I have sailed three similar sized boats on offshore
voyages. They were a 26 foot WOD (folkboat type) singlehanded from Nelson to Sydney
in winter, a 28 foot holman and pye from Brisbane
to Wellington also in winter and a 28 foot Ganley NZ to Tonga
My instincts based on the lines and displacement
of the virtue is that it will be one of the more comfortable and safe small boats to ride out a gale in.
The smaller the boat the more important seakindliness is. The folkboat
and the ganley where quite bouncy and uncomfortable. The holman and pye (much like a twister but heavier) was similar to a virtue in some ways and was a supurb sea boat that really looked after us with her gentle motion in all conditions. She was much more comfortable at sea (iirc) than an s&s 34 that I sailed across the tasman Hobart to Bluff and back from Nelson on.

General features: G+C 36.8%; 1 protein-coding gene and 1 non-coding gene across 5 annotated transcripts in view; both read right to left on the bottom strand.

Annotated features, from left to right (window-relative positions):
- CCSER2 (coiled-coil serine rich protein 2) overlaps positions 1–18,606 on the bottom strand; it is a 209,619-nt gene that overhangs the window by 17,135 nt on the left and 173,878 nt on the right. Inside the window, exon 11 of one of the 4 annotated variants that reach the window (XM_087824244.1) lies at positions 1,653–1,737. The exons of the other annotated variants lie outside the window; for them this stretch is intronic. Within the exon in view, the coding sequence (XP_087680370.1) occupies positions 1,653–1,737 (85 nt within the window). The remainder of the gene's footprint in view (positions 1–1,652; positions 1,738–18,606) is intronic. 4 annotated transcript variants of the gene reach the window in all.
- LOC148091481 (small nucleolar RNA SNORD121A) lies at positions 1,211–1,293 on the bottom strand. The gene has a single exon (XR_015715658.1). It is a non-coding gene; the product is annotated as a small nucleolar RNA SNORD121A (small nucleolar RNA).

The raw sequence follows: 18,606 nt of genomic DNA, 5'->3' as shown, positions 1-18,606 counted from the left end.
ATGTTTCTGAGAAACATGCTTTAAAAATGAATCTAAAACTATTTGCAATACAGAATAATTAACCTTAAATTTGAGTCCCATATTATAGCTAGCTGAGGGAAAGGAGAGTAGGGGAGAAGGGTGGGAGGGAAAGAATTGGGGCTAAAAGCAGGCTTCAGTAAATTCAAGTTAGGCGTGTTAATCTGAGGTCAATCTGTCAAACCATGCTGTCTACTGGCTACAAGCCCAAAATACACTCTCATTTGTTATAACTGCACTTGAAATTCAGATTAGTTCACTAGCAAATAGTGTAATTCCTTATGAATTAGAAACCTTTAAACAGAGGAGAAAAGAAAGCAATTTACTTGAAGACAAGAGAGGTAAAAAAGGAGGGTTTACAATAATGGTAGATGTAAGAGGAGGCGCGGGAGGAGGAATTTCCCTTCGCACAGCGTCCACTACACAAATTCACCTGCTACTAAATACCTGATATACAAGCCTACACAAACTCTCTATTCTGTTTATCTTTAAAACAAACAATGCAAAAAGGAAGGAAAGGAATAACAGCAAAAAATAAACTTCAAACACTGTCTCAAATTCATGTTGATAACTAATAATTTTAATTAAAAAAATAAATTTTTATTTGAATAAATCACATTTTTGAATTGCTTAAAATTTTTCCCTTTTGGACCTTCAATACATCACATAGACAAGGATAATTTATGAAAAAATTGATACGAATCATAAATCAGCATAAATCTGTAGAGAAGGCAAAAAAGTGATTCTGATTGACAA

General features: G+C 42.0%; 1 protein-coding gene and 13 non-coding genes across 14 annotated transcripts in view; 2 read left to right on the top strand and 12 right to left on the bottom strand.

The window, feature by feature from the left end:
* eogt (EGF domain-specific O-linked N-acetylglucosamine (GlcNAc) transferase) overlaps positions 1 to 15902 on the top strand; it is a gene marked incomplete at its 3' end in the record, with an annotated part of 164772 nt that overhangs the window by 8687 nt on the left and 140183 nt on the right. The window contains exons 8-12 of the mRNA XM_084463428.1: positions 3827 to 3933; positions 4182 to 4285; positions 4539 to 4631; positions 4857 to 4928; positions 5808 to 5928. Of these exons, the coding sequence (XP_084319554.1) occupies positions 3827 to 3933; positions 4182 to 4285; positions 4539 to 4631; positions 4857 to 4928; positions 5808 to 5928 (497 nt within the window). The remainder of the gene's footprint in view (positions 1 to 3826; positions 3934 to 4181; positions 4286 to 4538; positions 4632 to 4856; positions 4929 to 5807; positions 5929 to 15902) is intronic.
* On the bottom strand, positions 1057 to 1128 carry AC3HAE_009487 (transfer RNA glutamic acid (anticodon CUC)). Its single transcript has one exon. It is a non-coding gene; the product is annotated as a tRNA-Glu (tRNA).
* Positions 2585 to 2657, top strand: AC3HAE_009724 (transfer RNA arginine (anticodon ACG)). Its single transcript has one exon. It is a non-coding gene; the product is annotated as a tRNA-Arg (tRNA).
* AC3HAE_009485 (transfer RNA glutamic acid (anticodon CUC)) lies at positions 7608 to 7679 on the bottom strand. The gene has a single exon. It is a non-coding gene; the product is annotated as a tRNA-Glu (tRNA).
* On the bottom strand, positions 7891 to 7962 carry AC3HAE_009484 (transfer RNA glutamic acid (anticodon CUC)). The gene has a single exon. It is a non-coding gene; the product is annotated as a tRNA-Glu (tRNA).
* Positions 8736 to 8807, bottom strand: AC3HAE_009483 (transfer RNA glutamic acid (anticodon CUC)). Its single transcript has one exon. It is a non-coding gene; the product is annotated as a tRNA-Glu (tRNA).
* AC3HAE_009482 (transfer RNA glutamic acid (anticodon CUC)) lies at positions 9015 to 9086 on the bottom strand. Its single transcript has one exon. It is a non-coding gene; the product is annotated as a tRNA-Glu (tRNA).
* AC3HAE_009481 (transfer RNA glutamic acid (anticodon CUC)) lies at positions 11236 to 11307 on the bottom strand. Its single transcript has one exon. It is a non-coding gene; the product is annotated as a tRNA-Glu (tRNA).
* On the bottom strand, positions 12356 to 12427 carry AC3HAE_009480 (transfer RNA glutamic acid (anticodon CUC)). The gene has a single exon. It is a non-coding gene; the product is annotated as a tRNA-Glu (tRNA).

Seaworthiness is different than seakindliness. On a boat this size I think ultimate seaworthiness more depends on the ability to survive a capsize
with crew and boat in one peice (but probably the mast
in many peices). And certainly the glass virtues look strongly enough built. An old wooden one might not be so good in this regard unless well maintained and those big windows and cockpit
Modern techniques like series drogues and stronger materials such as lexcan make small boats potentialy much safer than in the past.
I am sure you have also heard of Bob Nances voyages in his virtue. And Wanderer II's amazing voyages (she being almost a 30 foot virtue). There was also an older wooden virtue recently that did a climbing expedition to Jan Mayen Island. Something can be read about her over at attainable adventure cruising.